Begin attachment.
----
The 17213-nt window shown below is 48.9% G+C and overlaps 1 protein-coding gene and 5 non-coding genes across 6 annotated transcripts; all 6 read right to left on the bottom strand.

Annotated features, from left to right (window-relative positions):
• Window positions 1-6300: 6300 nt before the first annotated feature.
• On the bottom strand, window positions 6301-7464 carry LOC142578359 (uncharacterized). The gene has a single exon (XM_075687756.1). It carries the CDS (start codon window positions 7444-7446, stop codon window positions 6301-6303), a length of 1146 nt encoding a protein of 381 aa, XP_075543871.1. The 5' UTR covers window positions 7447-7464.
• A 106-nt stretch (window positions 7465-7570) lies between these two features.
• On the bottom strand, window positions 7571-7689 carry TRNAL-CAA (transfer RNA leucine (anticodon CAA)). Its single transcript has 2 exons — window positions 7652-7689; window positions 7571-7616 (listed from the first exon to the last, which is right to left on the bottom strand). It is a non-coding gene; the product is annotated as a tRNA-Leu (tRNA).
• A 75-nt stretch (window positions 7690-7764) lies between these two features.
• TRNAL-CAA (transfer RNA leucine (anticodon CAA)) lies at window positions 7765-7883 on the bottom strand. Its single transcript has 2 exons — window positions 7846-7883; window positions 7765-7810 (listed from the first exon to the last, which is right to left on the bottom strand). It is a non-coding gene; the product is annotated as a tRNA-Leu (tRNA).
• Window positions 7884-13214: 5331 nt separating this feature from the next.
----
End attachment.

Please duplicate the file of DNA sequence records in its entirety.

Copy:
The 17213-nt window shown below is 48.9% G+C and overlaps 1 protein-coding gene and 5 non-coding genes across 6 annotated transcripts; all 6 read right to left on the bottom strand.

Annotated features, from left to right (window-relative positions):
• Window positions 1-6300: 6300 nt before the first annotated feature.
• On the bottom strand, window positions 6301-7464 carry LOC142578359 (uncharacterized). The gene has a single exon (XM_075687756.1). It carries the CDS (start codon window positions 7444-7446, stop codon window positions 6301-6303), a length of 1146 nt encoding a protein of 381 aa, XP_075543871.1. The 5' UTR covers window positions 7447-7464.
• A 106-nt stretch (window positions 7465-7570) lies between these two features.
• On the bottom strand, window positions 7571-7689 carry TRNAL-CAA (transfer RNA leucine (anticodon CAA)). Its single transcript has 2 exons — window positions 7652-7689; window positions 7571-7616 (listed from the first exon to the last, which is right to left on the bottom strand). It is a non-coding gene; the product is annotated as a tRNA-Leu (tRNA).
• A 75-nt stretch (window positions 7690-7764) lies between these two features.
• TRNAL-CAA (transfer RNA leucine (anticodon CAA)) lies at window positions 7765-7883 on the bottom strand. Its single transcript has 2 exons — window positions 7846-7883; window positions 7765-7810 (listed from the first exon to the last, which is right to left on the bottom strand). It is a non-coding gene; the product is annotated as a tRNA-Leu (tRNA).
• Window positions 7884-13214: 5331 nt separating this feature from the next.